Long before she ever told Monica Lewinsky's confidant Linda Tripp to "buy a tape recorder," New York socialite Lucianne Goldberg had shown an impressive flair for subversion.

Born Lucianne Steinberger in 1935, the brassy blonde, who started life as a gossip columnist on her local paper, openly admits she was a spy for disgraced ex-President Richard Nixon in the early 1970s.

Disguising herself as a reporter for the Woman's News Service, Lucianne talked her way onto the campaign plane of Democrat George McGovern and began filing sexy reports about the McGovern staff and its Secret Service entourage to Nixon 'dirty-tricks' meister Murray Chotiner. "I was just winging it," she later admitted to The New Yorker. "Telling them who was sleeping with the stewardesses."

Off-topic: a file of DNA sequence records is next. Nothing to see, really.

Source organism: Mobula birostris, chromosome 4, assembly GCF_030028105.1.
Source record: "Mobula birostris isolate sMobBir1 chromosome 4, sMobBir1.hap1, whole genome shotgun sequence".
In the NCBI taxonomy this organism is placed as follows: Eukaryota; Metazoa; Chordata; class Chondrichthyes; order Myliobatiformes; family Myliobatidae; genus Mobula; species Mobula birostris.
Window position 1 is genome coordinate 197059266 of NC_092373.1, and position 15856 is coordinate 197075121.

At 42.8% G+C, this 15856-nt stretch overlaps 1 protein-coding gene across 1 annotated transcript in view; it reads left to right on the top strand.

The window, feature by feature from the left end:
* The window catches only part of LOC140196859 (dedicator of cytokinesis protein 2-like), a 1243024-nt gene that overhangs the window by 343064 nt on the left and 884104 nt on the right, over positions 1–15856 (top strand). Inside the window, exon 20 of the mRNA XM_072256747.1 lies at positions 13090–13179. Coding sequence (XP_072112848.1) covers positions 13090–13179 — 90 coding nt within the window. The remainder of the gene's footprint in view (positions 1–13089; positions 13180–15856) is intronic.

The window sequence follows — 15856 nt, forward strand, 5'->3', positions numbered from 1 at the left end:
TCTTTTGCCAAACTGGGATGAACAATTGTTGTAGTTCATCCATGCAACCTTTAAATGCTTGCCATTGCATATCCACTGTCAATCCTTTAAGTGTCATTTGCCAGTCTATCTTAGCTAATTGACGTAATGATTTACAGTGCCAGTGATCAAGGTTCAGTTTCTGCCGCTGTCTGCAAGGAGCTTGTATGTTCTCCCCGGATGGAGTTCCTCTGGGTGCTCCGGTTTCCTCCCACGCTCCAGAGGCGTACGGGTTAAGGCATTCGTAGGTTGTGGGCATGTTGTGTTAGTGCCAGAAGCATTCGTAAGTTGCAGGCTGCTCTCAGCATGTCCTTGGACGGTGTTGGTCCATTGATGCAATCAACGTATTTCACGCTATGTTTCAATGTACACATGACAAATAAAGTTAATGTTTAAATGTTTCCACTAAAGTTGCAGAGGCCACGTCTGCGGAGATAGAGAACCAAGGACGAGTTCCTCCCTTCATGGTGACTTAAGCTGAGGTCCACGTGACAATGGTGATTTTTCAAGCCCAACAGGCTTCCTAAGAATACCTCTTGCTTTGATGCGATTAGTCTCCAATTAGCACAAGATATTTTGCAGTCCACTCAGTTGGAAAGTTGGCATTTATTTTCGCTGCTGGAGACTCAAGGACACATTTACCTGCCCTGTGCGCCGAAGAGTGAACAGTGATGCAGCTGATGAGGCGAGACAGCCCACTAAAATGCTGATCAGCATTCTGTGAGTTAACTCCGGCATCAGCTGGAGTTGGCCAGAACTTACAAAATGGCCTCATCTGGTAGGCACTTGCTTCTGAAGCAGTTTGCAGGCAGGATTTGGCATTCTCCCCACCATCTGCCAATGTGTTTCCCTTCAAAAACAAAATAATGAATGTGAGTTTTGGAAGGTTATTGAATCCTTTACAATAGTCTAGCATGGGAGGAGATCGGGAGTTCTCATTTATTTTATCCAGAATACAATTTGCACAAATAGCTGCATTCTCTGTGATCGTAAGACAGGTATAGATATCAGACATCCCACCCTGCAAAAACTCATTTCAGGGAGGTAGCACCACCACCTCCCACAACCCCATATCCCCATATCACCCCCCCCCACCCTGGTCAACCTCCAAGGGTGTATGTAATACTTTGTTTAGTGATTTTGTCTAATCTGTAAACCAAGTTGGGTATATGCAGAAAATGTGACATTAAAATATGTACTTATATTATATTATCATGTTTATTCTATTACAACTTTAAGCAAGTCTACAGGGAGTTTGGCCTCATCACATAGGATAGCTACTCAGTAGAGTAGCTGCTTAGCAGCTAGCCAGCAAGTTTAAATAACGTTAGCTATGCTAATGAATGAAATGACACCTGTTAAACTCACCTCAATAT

But though the reputed $1000 a week Lucy earned for her espionage was a lot of money in those days, she quickly realised there were easier ways to make a living. Like writing bonkbuster novels and ghost-writing autobiographies for hair-brained Hollywood stars.

As the money rolled in Lucy realised her talents might lie in other directions.

I Spy Lucy

Brought to Book

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